Common Cold Antibodies Protect Against COVID-19A new study investigated whether preexisting antibodies from common cold viruses offered protection against COVID-19. Researchers analyzed blood samples from 94 unvaccinated hospitalized patients with varying severity of respiratory failure; 74 had tested positive for COVID-19, while 20 didn't have the infection.
They measured levels of antibodies from prior common cold coronavirus infections. The same analysis was done for non-COVID-19 patients as controls.
‘Original Antigenic Sin’The concept of “original antigenic sin” (OAS) was first coined in the 1960s. It refers to how initial flu exposures shape immunity against later, related strains, sometimes trapping the immune system in a way that leaves it unable to adapt to new variants of a virus. This can leave people more vulnerable to a given virus.
Since then, research has shown these original imprints can influence susceptibility to other infections.
This phenomenon may also apply to COVID-19 and common colds, Dr. Thomas Gut, an internal medicine doctor with the Post-COVID Recovery Center at Staten Island University Hospital, told The Epoch Times.
“It’s been up for debate for quite some time whether preexisting colds ... offer a protective effect for being exposed to COVID or whether it somehow makes it higher-risk when they’re exposed to COVID,” he said.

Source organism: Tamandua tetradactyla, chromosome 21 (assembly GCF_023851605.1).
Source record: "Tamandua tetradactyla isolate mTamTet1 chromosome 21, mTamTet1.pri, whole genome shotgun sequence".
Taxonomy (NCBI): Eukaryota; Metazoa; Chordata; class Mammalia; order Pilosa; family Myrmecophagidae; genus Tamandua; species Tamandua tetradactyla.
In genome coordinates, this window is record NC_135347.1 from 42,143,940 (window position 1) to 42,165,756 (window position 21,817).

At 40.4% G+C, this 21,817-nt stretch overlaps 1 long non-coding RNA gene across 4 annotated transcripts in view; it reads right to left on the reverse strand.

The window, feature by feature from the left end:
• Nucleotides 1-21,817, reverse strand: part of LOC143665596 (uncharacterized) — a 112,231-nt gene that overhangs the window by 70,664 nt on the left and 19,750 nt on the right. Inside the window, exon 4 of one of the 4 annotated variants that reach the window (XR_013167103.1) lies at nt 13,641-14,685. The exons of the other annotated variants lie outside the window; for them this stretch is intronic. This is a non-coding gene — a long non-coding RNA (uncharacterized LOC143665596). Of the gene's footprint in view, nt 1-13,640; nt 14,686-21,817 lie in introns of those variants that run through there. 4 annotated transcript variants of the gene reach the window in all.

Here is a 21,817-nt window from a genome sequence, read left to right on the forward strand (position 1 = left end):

Did Childhood Colds Help Africa Evade COVID-19’s Worst?There's an intense debate around whether endemic common colds impact susceptibility to severe COVID-19 outcomes, according to a review of the study. However, some speculate that childhood cold exposure partly explains Africa’s milder pandemic impact through cross-protection.
Of the 250 participants, more than 83 percent had prior exposure to common cold coronaviruses. The study found that their infection-fighting white blood cells cross-reacted to the virus that causes COVID-19.
This suggests that people who were previously exposed to these genetically related coronaviruses have immune responses that are protective against future SARS-CoV-2 infections, Bobby Brooke Herrera, assistant professor of global health at Rutgers Global Health Institute and lead author of the study, said in a statement. He noted the study’s unique baseline data from early in the pandemic, before vaccination started.
Early Exposures Shape Kids’ Viral Defenses: StudyA 2023 study published in Proceedings of the National Academy of Sciences analyzed pre-pandemic blood samples from children and adults, along with samples from COVID-19 recoverees.
The research found that children as young as 2 had already developed immunity to several viruses, including SARS-CoV-2, the virus that causes COVID-19. However, these protective cells decreased with age.
“These reactions are especially strong early in life and grow much weaker as we get older,” Annika Karlsson, study corresponding author and research group leader at the Department of Laboratory Medicine, Karolinska Institutet, said in a statement.
This may explain why children tend to get milder COVID-19 cases than adults.